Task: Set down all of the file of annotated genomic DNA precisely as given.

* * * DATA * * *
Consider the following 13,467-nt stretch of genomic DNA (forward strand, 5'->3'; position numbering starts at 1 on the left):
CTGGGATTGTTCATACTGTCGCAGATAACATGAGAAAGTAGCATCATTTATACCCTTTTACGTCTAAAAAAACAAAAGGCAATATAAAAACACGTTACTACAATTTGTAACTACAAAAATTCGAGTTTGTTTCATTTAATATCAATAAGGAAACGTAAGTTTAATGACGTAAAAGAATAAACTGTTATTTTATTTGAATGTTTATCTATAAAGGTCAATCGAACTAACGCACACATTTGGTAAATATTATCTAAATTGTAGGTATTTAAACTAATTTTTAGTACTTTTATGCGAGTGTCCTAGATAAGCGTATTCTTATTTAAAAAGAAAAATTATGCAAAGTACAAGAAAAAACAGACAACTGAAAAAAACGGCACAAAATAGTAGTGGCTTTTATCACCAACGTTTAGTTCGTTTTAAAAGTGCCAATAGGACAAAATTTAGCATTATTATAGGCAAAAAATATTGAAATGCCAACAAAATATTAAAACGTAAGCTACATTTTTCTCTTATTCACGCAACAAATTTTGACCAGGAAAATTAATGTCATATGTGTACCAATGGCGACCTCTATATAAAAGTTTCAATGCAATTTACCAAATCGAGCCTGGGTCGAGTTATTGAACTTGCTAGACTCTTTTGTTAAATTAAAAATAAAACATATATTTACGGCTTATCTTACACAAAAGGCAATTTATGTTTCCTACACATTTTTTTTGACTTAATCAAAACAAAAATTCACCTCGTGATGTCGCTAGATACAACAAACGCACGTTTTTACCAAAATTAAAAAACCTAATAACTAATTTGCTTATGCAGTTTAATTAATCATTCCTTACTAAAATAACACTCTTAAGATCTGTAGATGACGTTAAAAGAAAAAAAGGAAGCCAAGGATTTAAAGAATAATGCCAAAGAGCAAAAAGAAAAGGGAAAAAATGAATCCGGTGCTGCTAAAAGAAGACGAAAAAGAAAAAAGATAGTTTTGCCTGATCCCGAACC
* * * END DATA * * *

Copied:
Consider the following 13,467-nt stretch of genomic DNA (forward strand, 5'->3'; position numbering starts at 1 on the left):
CTGGGATTGTTCATACTGTCGCAGATAACATGAGAAAGTAGCATCATTTATACCCTTTTACGTCTAAAAAAACAAAAGGCAATATAAAAACACGTTACTACAATTTGTAACTACAAAAATTCGAGTTTGTTTCATTTAATATCAATAAGGAAACGTAAGTTTAATGACGTAAAAGAATAAACTGTTATTTTATTTGAATGTTTATCTATAAAGGTCAATCGAACTAACGCACACATTTGGTAAATATTATCTAAATTGTAGGTATTTAAACTAATTTTTAGTACTTTTATGCGAGTGTCCTAGATAAGCGTATTCTTATTTAAAAAGAAAAATTATGCAAAGTACAAGAAAAAACAGACAACTGAAAAAAACGGCACAAAATAGTAGTGGCTTTTATCACCAACGTTTAGTTCGTTTTAAAAGTGCCAATAGGACAAAATTTAGCATTATTATAGGCAAAAAATATTGAAATGCCAACAAAATATTAAAACGTAAGCTACATTTTTCTCTTATTCACGCAACAAATTTTGACCAGGAAAATTAATGTCATATGTGTACCAATGGCGACCTCTATATAAAAGTTTCAATGCAATTTACCAAATCGAGCCTGGGTCGAGTTATTGAACTTGCTAGACTCTTTTGTTAAATTAAAAATAAAACATATATTTACGGCTTATCTTACACAAAAGGCAATTTATGTTTCCTACACATTTTTTTTGACTTAATCAAAACAAAAATTCACCTCGTGATGTCGCTAGATACAACAAACGCACGTTTTTACCAAAATTAAAAAACCTAATAACTAATTTGCTTATGCAGTTTAATTAATCATTCCTTACTAAAATAACACTCTTAAGATCTGTAGATGACGTTAAAAGAAAAAAAGGAAGCCAAGGATTTAAAGAATAATGCCAAAGAGCAAAAAGAAAAGGGAAAAAATGAATCCGGTGCTGCTAAAAGAAGACGAAAAAGAAAAAAGATAGTTTTGCCTGATCCCGAACC